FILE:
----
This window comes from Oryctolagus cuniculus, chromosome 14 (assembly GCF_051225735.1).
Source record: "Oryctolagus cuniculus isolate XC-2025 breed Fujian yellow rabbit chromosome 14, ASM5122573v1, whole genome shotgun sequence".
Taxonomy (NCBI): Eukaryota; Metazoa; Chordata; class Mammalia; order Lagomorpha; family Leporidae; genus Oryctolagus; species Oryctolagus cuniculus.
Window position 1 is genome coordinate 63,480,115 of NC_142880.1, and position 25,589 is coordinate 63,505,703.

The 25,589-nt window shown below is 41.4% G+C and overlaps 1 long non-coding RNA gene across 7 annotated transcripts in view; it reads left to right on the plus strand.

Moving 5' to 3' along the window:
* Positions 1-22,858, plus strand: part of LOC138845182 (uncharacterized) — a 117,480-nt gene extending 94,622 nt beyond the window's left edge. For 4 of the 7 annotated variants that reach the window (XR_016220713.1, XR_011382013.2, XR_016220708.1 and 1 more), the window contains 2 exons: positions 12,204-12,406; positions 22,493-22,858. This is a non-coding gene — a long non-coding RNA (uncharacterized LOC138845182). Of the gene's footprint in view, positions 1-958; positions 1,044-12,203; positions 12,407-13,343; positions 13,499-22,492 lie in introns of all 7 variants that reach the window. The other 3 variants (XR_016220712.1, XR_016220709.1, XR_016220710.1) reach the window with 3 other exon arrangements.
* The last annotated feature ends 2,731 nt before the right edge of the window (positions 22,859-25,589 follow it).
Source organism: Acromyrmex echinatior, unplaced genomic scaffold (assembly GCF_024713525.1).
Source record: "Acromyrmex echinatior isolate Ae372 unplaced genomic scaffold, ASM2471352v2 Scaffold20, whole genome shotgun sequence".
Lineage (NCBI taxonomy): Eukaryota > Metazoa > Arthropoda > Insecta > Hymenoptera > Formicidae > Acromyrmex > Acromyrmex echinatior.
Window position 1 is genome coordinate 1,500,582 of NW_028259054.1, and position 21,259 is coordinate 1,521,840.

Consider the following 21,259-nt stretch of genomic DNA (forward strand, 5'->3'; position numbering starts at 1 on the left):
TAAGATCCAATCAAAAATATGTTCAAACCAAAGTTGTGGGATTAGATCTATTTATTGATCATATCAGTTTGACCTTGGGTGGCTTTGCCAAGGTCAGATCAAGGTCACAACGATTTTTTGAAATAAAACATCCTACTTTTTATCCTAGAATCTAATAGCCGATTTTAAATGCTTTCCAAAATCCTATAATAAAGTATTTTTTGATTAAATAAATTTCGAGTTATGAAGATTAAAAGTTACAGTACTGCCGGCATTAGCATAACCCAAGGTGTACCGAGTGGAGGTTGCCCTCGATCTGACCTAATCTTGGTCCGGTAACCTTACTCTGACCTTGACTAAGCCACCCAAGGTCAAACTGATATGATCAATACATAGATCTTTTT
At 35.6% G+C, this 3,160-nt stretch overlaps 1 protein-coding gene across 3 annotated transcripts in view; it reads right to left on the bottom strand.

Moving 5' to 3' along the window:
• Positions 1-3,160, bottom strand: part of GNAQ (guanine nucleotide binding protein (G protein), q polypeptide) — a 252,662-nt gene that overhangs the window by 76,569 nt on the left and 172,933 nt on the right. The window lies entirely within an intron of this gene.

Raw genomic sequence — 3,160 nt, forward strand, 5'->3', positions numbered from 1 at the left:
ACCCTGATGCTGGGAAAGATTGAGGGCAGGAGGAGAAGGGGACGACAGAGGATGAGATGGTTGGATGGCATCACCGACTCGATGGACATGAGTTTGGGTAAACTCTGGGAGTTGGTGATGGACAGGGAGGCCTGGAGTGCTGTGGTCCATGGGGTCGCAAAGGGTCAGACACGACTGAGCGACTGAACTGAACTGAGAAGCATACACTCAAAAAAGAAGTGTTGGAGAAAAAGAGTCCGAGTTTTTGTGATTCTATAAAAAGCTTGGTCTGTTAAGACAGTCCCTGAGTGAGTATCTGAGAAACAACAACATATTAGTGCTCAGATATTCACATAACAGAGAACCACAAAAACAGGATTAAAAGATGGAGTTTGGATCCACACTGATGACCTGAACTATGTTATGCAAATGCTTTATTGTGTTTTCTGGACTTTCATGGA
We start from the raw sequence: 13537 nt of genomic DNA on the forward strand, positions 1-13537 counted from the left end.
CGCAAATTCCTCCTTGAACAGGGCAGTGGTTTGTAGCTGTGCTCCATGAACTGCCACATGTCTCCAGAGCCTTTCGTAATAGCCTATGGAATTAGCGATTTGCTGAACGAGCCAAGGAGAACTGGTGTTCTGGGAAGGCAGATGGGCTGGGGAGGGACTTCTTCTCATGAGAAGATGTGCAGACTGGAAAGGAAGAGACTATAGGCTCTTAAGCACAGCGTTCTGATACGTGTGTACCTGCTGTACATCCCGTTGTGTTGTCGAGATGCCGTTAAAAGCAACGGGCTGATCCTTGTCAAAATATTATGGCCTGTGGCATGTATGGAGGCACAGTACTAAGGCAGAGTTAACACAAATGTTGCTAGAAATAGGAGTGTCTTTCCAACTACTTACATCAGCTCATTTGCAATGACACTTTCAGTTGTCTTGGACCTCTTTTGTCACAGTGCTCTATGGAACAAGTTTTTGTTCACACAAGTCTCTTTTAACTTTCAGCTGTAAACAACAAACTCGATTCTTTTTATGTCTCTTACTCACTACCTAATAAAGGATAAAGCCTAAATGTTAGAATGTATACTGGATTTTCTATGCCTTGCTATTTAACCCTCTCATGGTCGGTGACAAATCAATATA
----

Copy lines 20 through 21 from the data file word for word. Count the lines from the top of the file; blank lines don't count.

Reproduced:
We start from the raw sequence: 13537 nt of genomic DNA on the forward strand, positions 1-13537 counted from the left end.
CGCAAATTCCTCCTTGAACAGGGCAGTGGTTTGTAGCTGTGCTCCATGAACTGCCACATGTCTCCAGAGCCTTTCGTAATAGCCTATGGAATTAGCGATTTGCTGAACGAGCCAAGGAGAACTGGTGTTCTGGGAAGGCAGATGGGCTGGGGAGGGACTTCTTCTCATGAGAAGATGTGCAGACTGGAAAGGAAGAGACTATAGGCTCTTAAGCACAGCGTTCTGATACGTGTGTACCTGCTGTACATCCCGTTGTGTTGTCGAGATGCCGTTAAAAGCAACGGGCTGATCCTTGTCAAAATATTATGGCCTGTGGCATGTATGGAGGCACAGTACTAAGGCAGAGTTAACACAAATGTTGCTAGAAATAGGAGTGTCTTTCCAACTACTTACATCAGCTCATTTGCAATGACACTTTCAGTTGTCTTGGACCTCTTTTGTCACAGTGCTCTATGGAACAAGTTTTTGTTCACACAAGTCTCTTTTAACTTTCAGCTGTAAACAACAAACTCGATTCTTTTTATGTCTCTTACTCACTACCTAATAAAGGATAAAGCCTAAATGTTAGAATGTATACTGGATTTTCTATGCCTTGCTATTTAACCCTCTCATGGTCGGTGACAAATCAATATA